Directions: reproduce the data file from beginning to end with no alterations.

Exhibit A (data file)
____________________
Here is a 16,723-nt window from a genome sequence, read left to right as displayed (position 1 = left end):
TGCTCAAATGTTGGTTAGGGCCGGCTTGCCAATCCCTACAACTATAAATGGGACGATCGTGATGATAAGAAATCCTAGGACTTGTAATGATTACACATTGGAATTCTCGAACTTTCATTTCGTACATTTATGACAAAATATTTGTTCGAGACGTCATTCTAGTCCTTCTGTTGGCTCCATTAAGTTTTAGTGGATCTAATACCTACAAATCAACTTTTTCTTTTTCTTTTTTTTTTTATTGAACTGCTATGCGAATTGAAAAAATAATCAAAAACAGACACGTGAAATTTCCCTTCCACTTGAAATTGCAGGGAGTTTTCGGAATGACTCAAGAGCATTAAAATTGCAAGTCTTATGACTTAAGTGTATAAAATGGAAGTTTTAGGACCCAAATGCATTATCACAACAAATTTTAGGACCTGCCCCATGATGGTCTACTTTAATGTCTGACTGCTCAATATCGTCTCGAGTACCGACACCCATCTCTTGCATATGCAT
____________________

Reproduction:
Here is a 16,723-nt window from a genome sequence, read left to right as displayed (position 1 = left end):
TGCTCAAATGTTGGTTAGGGCCGGCTTGCCAATCCCTACAACTATAAATGGGACGATCGTGATGATAAGAAATCCTAGGACTTGTAATGATTACACATTGGAATTCTCGAACTTTCATTTCGTACATTTATGACAAAATATTTGTTCGAGACGTCATTCTAGTCCTTCTGTTGGCTCCATTAAGTTTTAGTGGATCTAATACCTACAAATCAACTTTTTCTTTTTCTTTTTTTTTTTATTGAACTGCTATGCGAATTGAAAAAATAATCAAAAACAGACACGTGAAATTTCCCTTCCACTTGAAATTGCAGGGAGTTTTCGGAATGACTCAAGAGCATTAAAATTGCAAGTCTTATGACTTAAGTGTATAAAATGGAAGTTTTAGGACCCAAATGCATTATCACAACAAATTTTAGGACCTGCCCCATGATGGTCTACTTTAATGTCTGACTGCTCAATATCGTCTCGAGTACCGACACCCATCTCTTGCATATGCAT